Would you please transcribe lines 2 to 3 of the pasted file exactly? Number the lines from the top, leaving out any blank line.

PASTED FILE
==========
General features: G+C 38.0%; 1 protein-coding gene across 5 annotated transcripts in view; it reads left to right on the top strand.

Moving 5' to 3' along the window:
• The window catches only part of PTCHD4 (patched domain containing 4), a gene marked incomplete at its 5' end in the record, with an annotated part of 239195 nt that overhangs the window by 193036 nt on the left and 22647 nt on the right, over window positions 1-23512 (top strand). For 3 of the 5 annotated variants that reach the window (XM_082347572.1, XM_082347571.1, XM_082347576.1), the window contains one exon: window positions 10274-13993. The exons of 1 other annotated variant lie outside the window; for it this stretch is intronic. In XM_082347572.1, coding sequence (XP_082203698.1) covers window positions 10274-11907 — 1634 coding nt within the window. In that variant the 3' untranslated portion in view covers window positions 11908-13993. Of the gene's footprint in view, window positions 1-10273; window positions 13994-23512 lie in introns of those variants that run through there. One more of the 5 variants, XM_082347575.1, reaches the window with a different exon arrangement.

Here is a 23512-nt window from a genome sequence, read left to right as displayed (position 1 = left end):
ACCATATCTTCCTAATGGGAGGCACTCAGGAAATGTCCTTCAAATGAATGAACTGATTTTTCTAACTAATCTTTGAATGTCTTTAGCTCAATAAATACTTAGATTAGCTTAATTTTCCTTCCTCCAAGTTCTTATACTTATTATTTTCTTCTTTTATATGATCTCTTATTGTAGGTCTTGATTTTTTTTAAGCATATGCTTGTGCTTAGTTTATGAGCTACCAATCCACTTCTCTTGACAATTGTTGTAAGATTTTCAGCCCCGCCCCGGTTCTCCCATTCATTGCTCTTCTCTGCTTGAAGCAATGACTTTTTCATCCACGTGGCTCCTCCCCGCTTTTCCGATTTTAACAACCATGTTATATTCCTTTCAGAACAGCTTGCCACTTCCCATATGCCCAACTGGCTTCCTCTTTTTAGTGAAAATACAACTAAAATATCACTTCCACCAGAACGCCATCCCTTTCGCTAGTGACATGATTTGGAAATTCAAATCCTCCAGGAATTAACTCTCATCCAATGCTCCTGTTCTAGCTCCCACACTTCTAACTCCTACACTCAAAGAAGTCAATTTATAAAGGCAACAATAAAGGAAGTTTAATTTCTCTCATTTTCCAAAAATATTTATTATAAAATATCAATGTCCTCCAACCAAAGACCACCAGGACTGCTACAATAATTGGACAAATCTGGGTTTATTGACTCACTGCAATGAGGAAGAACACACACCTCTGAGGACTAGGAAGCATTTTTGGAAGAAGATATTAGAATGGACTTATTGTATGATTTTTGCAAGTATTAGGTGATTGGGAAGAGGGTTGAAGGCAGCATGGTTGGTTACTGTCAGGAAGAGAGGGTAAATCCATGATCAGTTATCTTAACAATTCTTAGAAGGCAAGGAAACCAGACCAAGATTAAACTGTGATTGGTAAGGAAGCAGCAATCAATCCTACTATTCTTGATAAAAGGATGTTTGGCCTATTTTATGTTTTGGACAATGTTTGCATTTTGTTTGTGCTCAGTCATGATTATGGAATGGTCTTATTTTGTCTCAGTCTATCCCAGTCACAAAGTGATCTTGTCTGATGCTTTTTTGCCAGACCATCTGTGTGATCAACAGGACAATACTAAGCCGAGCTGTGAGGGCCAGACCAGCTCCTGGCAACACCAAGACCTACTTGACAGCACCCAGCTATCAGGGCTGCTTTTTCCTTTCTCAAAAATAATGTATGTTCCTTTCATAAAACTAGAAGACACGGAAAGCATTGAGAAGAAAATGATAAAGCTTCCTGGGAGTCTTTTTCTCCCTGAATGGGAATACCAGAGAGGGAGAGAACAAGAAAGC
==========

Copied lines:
Moving 5' to 3' along the window:
• The window catches only part of PTCHD4 (patched domain containing 4), a gene marked incomplete at its 5' end in the record, with an annotated part of 239195 nt that overhangs the window by 193036 nt on the left and 22647 nt on the right, over window positions 1-23512 (top strand). For 3 of the 5 annotated variants that reach the window (XM_082347572.1, XM_082347571.1, XM_082347576.1), the window contains one exon: window positions 10274-13993. The exons of 1 other annotated variant lie outside the window; for it this stretch is intronic. In XM_082347572.1, coding sequence (XP_082203698.1) covers window positions 10274-11907 — 1634 coding nt within the window. In that variant the 3' untranslated portion in view covers window positions 11908-13993. Of the gene's footprint in view, window positions 1-10273; window positions 13994-23512 lie in introns of those variants that run through there. One more of the 5 variants, XM_082347575.1, reaches the window with a different exon arrangement.